Italian officials insisted their debt-hit economy can support hosting the 2026 Olympics, and Sweden’s prime minister promised his apparently skeptical nation also wants to do it.
The two Winter Games candidates brought government officials to help persuade International Olympic Committee members on Monday hours before they elect a winner.
Milan-Cortina and Stockholm-Are would likely have failed to come this far in previous Olympic bidding contests run under stricter rules demanding financial guarantees and government support earlier in the process.
Though Milan-Cortina has long been favored to win, bid leaders met with around 80 IOC voters on Monday amid increasing European Union scrutiny this month of Italy‘s national debt.
“We have budget problems in Italy but I think that this is something that everyone has,” Italy Undersecretary of State Giancarlo Giorgetti said at a news conference, citing the wealth of the Lombardy and Veneto provinces underwriting the games costs.
“They are two of the richest provinces in Europe,” Giorgetti said. “They certainly have the capacity, they have the readiness, they have the finances in order to be able to support the event.”
The IOC has promised to contribute at least $925 million toward games operating costs of up to $1.7 billion. Building athlete villages in Milan and Stockholm shape as the main capital investment and biggest risk to the projects.
Both candidates were questioned in closed-door session by IOC members, with the Swedish bid challenged to prove support from a Stockholm city authority coalition formed last October and a national government only five months ago.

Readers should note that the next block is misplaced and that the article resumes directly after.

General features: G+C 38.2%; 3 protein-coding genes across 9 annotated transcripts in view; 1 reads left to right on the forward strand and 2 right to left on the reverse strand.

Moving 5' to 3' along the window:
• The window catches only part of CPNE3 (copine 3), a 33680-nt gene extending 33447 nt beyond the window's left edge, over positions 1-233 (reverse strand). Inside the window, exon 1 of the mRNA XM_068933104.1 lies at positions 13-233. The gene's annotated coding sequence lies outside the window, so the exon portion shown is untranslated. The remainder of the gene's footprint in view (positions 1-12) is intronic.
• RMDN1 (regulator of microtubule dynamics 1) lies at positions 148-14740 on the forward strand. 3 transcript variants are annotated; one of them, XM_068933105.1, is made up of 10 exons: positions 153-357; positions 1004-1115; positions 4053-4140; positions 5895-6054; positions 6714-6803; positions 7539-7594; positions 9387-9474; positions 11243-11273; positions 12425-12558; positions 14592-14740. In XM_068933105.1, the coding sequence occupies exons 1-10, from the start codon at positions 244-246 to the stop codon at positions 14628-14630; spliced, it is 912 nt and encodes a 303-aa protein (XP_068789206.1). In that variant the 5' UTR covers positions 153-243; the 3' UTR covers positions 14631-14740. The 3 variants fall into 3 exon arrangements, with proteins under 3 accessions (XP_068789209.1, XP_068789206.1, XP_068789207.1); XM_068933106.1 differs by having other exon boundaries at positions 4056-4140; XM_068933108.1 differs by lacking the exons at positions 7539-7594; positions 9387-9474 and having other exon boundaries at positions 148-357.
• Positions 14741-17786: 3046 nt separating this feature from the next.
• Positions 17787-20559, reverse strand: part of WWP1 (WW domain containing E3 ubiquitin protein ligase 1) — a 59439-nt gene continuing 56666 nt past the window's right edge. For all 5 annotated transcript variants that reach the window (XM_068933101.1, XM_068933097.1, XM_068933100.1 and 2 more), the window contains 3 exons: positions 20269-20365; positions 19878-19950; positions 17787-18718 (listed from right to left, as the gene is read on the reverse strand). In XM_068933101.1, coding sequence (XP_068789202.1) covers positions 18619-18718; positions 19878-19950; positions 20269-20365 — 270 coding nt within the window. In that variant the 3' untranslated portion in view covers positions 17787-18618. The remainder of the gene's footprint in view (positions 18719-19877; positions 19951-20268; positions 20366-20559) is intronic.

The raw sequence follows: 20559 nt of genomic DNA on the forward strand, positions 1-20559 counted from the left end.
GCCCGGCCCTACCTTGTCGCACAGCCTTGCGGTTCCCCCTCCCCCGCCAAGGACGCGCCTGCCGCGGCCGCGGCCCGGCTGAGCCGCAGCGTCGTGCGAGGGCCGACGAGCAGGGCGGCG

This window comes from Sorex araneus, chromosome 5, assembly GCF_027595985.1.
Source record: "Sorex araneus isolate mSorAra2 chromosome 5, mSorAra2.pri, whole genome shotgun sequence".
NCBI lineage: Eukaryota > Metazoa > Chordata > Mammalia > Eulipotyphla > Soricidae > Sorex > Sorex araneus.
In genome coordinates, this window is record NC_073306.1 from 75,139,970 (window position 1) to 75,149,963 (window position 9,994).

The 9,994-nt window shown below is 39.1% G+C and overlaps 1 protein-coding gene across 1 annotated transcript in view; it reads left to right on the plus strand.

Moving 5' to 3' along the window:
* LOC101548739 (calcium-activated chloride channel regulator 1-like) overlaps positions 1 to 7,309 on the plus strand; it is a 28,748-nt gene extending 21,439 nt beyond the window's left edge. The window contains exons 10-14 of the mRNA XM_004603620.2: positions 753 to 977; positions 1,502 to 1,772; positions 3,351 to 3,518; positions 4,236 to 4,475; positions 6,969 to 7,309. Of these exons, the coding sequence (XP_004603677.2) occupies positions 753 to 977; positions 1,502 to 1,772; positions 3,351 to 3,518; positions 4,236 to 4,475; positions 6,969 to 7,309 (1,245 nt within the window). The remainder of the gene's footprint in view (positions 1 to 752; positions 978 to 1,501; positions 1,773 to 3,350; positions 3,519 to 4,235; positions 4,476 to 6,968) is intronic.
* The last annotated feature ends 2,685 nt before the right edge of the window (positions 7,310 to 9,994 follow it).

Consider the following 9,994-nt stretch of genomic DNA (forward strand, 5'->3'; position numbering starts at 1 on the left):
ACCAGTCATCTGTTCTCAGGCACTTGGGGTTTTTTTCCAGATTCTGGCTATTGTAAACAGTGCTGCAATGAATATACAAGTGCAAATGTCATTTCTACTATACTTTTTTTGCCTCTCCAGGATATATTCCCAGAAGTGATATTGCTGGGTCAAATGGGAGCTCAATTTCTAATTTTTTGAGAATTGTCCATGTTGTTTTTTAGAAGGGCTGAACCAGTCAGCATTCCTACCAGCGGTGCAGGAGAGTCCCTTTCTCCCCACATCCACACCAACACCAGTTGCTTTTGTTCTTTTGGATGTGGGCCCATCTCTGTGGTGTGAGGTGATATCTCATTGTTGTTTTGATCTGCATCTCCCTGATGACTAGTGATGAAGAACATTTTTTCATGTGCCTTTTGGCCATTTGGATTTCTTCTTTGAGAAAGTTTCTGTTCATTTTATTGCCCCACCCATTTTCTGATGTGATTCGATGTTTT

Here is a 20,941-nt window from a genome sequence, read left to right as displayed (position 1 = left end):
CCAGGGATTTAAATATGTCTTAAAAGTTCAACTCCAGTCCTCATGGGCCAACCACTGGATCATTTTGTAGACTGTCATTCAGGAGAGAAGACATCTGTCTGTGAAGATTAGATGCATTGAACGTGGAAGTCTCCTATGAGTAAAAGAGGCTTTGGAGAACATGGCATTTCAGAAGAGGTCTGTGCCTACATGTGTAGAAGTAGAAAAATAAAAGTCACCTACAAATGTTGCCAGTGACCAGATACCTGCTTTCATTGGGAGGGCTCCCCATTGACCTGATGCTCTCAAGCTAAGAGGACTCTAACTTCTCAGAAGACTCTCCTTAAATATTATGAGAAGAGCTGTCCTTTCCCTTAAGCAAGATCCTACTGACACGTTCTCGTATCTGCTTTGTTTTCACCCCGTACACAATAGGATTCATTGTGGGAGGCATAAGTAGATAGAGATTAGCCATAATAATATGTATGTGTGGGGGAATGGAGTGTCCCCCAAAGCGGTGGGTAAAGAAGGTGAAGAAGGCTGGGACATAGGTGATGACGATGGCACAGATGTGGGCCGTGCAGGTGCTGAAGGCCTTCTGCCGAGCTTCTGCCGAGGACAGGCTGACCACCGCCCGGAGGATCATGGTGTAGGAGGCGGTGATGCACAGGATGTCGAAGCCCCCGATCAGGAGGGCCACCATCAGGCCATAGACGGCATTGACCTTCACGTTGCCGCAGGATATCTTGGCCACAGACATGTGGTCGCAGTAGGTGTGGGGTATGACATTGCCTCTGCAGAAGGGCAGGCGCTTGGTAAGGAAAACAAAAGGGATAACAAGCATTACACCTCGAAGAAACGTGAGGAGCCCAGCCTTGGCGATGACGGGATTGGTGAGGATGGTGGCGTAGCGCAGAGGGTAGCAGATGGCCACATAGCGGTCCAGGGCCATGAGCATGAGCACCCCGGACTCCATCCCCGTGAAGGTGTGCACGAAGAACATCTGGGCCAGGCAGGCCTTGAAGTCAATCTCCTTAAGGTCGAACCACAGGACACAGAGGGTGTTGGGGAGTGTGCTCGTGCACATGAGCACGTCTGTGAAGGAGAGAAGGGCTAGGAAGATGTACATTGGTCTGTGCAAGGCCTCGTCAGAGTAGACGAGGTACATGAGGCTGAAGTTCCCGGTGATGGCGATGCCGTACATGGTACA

Sweden Prime Minister Stefan Lofven said he assured voters “it’s in the Swedish model, it’s in our DNA” to deliver a stable Winter Games.
Italy Prime Minister Giuseppe Conte was due to join bid officials later Monday for last-minute lobbying.
One factor favoring the Italian bid — uniting Milan, the Alpine ski resort of Cortina d’Ampezzo, and several towns in between — is the IOC’s own polling which puts support from local residents above 80% compared to Swedish public backing around 60%.
The 2026 contest meets the IOC’s long-stated wish to return to traditional heartlands for winter sports after projects in Russia, South Korea, and China that required billions of dollars of investment in new venues, and potential white elephants.
A signature feature of the Swedish bid is using an ice sliding sports track in Sigulda, Latvia, instead of building a new venue at home.
The IOC has praised both candidates for projecting sports budgets “on average 20% lower” than spending on the 2018 Pyeongchang Olympics and 2022 Beijing Olympics.
Up to 82 IOC members will vote after both candidates return to the stage for the traditionally slick and emotional pleas to be awarded the games.
Sweden’s heir to the throne, Crown Princess Victoria, is part of a 100-plus delegation at the Swisstech convention center.
The result is scheduled to be announced at 6 p.m. local time (1600 GMT).
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